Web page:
LGBTQ Plus

Meet Muhammad Moiz, Pakistan's Very Political Answer To Ru Paul

Turning identity and language on its head, this unique drag queen performer and activist is challenging preconceptions — even within the LGBTQ

LAHORE — Muhammad Moiz has multiple personas: a brash, outspoken woman behind Snapchat filters called Shumaila Bhatti, ruminating on family, Rishta Aunties, lip fillers, wedding seasons and gossip; a drag queen who does dirty comedy all about sex and sexuality called Miss Phudina Chatni; and a podcast where Moiz and a friend are just being their introspective, irreverent selves.

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Mamma, The Last To Know: On My Trans Son's Coming Out

Italian writer Lia Celi has her would-be mother's "sixth sense" put to the test.

-Essay-

RIMINI — Vienna, city of the Habsburgs and the waltz, Sachertorte and Secession. To me, as of 2018, Vienna also became the city of shocks. It was in the Austrian capital, at a restaurant table, that my 18-year-old son announced to me, in all seriousness: "I'm trans." First shock, followed by the second: "My siblings have known for a while now."

That's the theory of moms' sixth sense settled. Everyone in the family knew, it was just me who didn't have a clue. I'm far from a absent mom — I've always worked from home — and haven't missed a minute of raising my four children. And yet...

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The Mortal Danger Of Being Trans In Latin America

The murder of a trans activist in Honduras, and new report on violence against LGBTQ+ across the region, shines a light on the place where it's simply not safe to be a trans person.

BOGOTÁ — On September 26, Honduran trans rights activist Tatiana García was stabbed to death in her home in the western city of Santa Rosa de Copán. The targeted murder also put a tragic end to García's work helping LGBTQ+ people to file hate-crime complaints in Honduras — indeed, she was the 17th LGBTQ+, and fourth trans, murder victim this year in the country of 9.9 million people.

In a region with a long history of violence toward LGBTQ+, Honduras is among the most dangerous places in Latin America to be gay, lesbian or trans. In June, the Interamerican Court of Human Rights held the Honduran state responsible for the 2009 death of trans activist Vicky Hernandez. The court ordered the country to carry out a public act of recognition of responsibility and to adopt a procedure to recognize gender identity in identity documents, and other measures to defend LGBTQ+ rights.

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Where Lockdowns For LGBTQ Meant Moving Back In With Homophobic Relatives

The confinement experience could turn brutal for those forced to live with relatives who would not tolerate a member of the family living their sexual orientation openly as a young adult. Here are stories from urban and rural India.

Abhijith had been working as a radio jockey in the southern Indian city of Thiruvananthapuram when the COVID-19 pandemic hit in March, 2020. When the government imposed a nationwide lockdown, Abhijith returned to the rural Pathanamthitta district , where his parents live with an extended family, including uncles, cousins and grandparents.

Eighteen months later, he recalled that the experience was "unbearable" because he had to live with homophobic relatives. "Apart from the frequent reference to my sexual 'abnormality', they took me to a guruji to 'cure' me," Abhijith recalled. "He gave me something to eat, which made me throw up. The guru assured me that I was throwing up whatever 'demon' was possessing me and 'making' me gay."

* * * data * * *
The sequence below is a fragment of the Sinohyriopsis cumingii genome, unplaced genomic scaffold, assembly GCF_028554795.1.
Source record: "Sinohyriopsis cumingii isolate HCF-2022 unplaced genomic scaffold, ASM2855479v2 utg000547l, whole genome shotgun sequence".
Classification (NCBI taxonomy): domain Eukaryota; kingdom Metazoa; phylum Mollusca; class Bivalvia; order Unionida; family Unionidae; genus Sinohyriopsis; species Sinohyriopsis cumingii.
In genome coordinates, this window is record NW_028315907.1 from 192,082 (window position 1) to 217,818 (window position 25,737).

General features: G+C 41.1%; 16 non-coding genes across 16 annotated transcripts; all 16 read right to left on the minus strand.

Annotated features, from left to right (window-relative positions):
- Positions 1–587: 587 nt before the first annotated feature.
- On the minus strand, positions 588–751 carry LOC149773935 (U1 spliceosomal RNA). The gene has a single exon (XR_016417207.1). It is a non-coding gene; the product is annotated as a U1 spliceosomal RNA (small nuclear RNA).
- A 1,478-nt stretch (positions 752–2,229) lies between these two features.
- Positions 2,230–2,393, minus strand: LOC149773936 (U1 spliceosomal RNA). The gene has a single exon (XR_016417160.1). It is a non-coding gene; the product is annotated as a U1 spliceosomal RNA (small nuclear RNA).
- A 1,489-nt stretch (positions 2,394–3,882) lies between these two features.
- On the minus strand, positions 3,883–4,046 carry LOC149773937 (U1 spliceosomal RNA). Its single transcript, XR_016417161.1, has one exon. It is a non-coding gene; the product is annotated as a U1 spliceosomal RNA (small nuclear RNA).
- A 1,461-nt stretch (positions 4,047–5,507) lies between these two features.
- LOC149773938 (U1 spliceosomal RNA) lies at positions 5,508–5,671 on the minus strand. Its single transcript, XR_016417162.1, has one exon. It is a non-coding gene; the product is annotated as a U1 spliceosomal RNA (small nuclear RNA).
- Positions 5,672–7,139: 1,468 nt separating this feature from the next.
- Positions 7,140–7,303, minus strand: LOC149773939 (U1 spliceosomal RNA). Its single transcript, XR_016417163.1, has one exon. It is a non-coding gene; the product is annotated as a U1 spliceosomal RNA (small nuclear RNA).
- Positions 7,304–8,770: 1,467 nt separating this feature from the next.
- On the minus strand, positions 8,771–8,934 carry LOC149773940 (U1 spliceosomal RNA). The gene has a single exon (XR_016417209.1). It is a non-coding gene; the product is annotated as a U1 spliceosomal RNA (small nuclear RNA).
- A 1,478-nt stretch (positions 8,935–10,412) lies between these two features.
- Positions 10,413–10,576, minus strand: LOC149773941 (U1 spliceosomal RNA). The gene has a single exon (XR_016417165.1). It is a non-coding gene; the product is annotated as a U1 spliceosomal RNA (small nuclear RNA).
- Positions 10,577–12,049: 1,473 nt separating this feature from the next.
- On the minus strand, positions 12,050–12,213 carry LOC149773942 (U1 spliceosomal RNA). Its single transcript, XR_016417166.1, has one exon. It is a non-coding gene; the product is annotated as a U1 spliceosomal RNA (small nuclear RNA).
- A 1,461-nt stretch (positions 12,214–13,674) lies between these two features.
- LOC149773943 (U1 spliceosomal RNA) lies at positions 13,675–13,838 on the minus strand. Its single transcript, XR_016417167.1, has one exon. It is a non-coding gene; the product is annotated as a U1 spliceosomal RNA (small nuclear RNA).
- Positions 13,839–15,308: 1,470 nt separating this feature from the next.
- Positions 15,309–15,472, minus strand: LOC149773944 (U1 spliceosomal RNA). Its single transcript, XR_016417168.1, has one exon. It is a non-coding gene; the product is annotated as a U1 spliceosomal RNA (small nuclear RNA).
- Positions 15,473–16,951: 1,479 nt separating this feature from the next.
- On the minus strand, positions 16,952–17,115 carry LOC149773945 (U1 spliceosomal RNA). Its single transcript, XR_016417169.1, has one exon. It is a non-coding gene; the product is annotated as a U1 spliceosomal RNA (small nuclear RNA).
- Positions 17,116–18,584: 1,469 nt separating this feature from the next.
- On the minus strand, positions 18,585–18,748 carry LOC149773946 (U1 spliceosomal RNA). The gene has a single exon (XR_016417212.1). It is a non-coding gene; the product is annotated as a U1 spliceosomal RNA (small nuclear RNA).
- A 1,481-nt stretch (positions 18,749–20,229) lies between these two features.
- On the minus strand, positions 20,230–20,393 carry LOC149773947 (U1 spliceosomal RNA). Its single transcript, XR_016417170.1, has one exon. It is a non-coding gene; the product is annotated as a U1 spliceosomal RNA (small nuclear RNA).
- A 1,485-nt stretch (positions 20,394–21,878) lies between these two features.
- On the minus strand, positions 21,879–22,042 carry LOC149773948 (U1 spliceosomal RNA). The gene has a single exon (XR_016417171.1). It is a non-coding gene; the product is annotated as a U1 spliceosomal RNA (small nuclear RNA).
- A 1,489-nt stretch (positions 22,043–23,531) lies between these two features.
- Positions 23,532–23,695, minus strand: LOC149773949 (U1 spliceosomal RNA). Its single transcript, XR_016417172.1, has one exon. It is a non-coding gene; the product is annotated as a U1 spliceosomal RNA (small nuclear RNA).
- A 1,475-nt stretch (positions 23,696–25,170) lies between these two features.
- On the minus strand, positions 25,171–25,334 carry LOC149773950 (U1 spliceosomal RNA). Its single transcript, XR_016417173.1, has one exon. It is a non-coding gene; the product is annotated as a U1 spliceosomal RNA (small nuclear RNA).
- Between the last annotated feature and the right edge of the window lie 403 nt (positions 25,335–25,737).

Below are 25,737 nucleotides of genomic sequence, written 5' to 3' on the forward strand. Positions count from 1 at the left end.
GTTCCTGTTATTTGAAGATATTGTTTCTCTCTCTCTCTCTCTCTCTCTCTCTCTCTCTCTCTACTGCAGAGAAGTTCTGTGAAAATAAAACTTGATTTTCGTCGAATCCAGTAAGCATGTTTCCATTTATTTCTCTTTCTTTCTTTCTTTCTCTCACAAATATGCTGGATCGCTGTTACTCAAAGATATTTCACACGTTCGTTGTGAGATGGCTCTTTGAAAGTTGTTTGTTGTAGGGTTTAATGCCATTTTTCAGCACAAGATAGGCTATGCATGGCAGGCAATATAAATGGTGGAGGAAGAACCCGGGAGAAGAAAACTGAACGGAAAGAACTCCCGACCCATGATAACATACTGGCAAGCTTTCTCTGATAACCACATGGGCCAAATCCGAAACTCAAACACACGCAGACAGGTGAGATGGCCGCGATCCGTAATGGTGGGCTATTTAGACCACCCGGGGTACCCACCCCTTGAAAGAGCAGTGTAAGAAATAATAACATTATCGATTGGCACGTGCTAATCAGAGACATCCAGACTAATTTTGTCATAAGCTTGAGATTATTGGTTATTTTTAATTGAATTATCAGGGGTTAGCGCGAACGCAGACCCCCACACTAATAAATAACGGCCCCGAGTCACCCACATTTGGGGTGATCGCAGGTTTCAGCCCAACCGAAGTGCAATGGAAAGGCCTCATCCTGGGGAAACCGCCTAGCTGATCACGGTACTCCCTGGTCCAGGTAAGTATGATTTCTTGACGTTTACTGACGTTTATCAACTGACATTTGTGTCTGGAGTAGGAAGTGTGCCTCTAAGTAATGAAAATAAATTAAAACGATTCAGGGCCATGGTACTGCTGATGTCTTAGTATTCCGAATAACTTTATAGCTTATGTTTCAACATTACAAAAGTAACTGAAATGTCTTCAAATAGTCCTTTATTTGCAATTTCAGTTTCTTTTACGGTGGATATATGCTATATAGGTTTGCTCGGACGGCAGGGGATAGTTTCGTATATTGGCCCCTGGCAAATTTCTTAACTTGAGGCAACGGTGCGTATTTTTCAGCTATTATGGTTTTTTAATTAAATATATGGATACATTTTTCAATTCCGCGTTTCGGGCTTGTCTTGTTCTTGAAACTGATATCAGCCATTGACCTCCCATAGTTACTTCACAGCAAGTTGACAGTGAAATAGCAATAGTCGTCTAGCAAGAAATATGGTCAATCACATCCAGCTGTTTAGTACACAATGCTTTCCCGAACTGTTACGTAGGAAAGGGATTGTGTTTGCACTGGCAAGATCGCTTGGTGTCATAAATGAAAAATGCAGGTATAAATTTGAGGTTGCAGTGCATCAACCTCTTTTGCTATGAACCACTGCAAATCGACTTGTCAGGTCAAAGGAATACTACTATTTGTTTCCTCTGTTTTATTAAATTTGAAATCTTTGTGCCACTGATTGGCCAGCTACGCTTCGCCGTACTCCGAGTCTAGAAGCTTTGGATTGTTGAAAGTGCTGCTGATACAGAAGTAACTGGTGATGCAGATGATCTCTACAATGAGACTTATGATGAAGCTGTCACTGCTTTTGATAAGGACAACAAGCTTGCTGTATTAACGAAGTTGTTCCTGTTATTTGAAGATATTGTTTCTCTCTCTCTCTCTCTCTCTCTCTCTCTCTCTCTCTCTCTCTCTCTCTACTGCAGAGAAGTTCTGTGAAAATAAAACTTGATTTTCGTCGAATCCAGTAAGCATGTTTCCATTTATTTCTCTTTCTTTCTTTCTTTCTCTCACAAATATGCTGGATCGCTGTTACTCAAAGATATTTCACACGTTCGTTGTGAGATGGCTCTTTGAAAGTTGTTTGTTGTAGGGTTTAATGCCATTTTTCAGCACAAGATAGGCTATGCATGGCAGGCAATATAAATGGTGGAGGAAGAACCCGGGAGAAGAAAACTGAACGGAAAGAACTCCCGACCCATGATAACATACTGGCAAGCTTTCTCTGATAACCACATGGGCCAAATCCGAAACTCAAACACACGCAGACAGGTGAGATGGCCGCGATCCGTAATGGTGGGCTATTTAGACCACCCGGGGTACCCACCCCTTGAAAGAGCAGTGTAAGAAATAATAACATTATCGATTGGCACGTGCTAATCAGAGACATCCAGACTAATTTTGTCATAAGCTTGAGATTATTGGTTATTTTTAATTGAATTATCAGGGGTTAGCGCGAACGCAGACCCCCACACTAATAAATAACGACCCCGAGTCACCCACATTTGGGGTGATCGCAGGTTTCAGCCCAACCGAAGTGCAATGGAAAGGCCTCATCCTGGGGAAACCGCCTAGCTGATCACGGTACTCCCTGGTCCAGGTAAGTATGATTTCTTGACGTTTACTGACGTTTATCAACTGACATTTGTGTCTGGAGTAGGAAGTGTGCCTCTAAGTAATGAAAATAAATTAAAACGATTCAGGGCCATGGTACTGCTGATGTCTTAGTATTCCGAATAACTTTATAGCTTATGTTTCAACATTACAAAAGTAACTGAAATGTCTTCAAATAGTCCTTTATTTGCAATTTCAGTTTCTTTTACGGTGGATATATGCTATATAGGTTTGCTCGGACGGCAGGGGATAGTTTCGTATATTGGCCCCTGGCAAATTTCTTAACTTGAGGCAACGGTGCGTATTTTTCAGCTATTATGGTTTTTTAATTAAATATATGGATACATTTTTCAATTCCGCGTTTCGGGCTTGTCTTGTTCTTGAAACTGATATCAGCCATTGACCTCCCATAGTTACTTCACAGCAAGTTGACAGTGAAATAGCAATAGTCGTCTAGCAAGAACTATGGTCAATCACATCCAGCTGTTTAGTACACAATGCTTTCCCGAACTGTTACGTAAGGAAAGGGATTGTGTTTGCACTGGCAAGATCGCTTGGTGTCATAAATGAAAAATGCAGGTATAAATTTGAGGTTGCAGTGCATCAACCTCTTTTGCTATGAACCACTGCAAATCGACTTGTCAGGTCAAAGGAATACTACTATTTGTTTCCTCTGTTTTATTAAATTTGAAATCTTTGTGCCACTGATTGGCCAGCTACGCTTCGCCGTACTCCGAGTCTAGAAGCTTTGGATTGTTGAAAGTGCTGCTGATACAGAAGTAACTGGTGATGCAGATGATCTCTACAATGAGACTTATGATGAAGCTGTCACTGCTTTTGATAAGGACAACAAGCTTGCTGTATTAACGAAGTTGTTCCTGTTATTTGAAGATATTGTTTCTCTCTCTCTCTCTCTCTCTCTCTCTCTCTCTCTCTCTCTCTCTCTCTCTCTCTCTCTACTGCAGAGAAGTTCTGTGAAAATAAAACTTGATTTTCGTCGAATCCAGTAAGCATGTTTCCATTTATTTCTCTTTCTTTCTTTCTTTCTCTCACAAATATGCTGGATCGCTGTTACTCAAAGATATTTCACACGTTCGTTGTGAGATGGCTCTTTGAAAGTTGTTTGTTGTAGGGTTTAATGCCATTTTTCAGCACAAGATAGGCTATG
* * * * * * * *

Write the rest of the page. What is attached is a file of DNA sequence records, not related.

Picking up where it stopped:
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Japan
Chris W. Surprenant*

Transgender Athletes: The Fairness V. Inclusion Debate

In a majority of U.S. states, bills aiming to restrict who can compete in women's sports at public institutions have either been signed into law or are working their way through state legislatures.

Caught up in this political point-scoring are real people – both trans athletes who want to participate in competitive sports and those competing against them.

As a professor of ethics and public policy, I spend much of my time thinking about the role of the law in protecting the rights of individuals, especially when the rights of some people appear to conflict with the rights of others.

How to accommodate transgender athletes in competitive sports – or whether they should be accommodated at all – has become one of these conflicts.

On one side are transgender athletes who want to compete in the gender division with which they identify. On the other are political activists and athletes – especially biologically female athletes – who believe that allowing trans athletes to compete in women's divisions is inherently unfair.

So why is this issue so fraught? What's so special about women's sports? Why do women's divisions even exist? And is it possible to protect women's sports while still finding a way to allow transgender athletes to compete in a meaningful way?

Winners elicit outcry

Let's be clear: Few Americans would care about how to best accommodate transgender athletes if they were not winning events.

But that's exactly what has happened. In 2017 and 2018, Terry Miller, a trans woman, won the Connecticut women's high school track championships in the 55-meter, 100-meter, 200-meter and 300-meter events. Her closest and only real competitor those two years was Andraya Yearwood, who is also a trans woman.

In 2017 and 2018, Mack Beggs, a trans man, dominated the Texas 6A 110-pound girls wrestling division, capturing two state championships while compiling a record of 89 wins and 0 losses. Unlike in Connecticut, where athletes may compete as they identify, athletes in Texas must compete in the gender listed on their birth certificate.